Just like many other kids from seventies, I have grown up reading superhero comics. Powerful graphics, captivating story-line and fascinating antagonists kept us busy all through the childhood. Never missed smart phones or tablets!
World has changed and Spider Man has grown even bigger. Meanwhile my five year old son decided to unearth all the mysteries about Peter Parker and his strange transformation. Constant flow of unavoidable questions from a preschooler made me think. First time started looking at Spider Man as an Idea, rather successful idea which entertains millions and hence makes millions for Marvel. My observations could be of some use to fellow professionals, hence decided to share. I am not an entertainment pro but I know about product development a thing or two.
As per Spider man creator Stan Lee’s autobiography, Marvel publisher Martin Goodman gave thousand reasons why Spider Man won’t be successful. Not at all surprised. We can come up with our own list of flaws in the idea with very little effort.
Spider is not a fascinating insect for most humans. Qualities of a Lion or a Tiger would be much more appropriate for a superhero. If ground transportation is not reliable in case of emergency, why not think about a bird like Eagle?
How can a human spin web? Mouth? Nose? Ears? or any other body part where there is a hole? Wrist? wait a minute, we don’t even have a mechanism to discharge something from wrist. It’s one thing altering facial characteristics or muscles, but a hole on the wrist?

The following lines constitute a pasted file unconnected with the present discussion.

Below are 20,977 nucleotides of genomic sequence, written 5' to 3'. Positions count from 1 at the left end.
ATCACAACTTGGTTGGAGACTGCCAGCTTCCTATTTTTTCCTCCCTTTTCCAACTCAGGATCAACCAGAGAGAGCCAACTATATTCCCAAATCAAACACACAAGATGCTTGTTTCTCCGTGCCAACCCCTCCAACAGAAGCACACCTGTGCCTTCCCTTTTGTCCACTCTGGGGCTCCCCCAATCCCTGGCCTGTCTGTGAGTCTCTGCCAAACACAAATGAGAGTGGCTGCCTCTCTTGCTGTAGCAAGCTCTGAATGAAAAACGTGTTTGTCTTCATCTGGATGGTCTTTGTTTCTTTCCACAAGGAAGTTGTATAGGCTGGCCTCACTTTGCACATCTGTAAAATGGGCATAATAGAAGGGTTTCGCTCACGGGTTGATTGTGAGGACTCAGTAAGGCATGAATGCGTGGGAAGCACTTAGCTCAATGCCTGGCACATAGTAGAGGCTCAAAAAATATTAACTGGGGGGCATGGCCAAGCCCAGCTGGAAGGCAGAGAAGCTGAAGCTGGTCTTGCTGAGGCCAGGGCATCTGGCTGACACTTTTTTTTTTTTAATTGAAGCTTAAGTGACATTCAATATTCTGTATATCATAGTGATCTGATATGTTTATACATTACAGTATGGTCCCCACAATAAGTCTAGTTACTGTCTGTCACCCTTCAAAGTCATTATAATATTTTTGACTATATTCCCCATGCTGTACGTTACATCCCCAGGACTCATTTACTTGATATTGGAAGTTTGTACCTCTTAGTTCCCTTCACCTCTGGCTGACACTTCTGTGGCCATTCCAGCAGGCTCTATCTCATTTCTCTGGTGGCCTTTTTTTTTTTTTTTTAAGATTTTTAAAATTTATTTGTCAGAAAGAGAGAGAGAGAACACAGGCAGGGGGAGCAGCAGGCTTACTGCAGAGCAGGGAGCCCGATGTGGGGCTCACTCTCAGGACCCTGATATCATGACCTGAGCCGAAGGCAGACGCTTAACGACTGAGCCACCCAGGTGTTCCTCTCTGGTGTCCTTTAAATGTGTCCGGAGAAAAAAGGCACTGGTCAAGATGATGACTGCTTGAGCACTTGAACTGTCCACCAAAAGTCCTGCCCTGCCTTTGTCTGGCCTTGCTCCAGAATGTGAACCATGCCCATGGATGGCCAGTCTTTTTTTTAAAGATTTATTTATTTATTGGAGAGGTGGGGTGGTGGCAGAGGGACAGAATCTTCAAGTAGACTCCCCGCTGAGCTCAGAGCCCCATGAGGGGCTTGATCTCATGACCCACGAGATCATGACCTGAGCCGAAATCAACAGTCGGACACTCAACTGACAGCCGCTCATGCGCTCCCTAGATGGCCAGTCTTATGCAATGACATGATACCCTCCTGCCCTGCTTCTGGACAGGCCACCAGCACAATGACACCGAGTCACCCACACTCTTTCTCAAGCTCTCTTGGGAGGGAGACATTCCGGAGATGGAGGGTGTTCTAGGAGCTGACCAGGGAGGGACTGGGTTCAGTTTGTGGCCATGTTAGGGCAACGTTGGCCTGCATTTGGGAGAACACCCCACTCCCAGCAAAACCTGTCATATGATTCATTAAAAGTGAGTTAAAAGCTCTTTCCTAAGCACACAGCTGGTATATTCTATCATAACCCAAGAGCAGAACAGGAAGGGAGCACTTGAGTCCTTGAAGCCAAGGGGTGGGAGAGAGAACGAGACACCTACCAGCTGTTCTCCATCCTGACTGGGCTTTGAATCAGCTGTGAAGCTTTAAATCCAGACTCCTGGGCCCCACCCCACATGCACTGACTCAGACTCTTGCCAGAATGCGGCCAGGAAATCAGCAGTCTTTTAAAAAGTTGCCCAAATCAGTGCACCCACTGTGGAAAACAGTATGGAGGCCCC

Spider is known for web and climbing wall, is that enough for a superhero? how would you justify any other powers he might need?
We can go on and on. It doesn’t take a genius to identify flaws in an idea, but It takes a visionary to foresee what an idea can accomplish. Every idea which is successful doesn’t mean they are flawless. It means net strengths outweighed net flaws. Spider Man not just a grand idea but an awesomely executed plan which excites large enough market segment.
Spider man teaches us few important lessons:
- The value of an idea is sum of it’s net strengths and net flaws.
- The challenge is to identify strengths of an Idea.
- Logic can not always define what customer wants.
- Execution is as important as the idea or may be more important than idea.
Most professionals in product development know these facts and Spider man is just another illustration. I would love to hear about more such examples.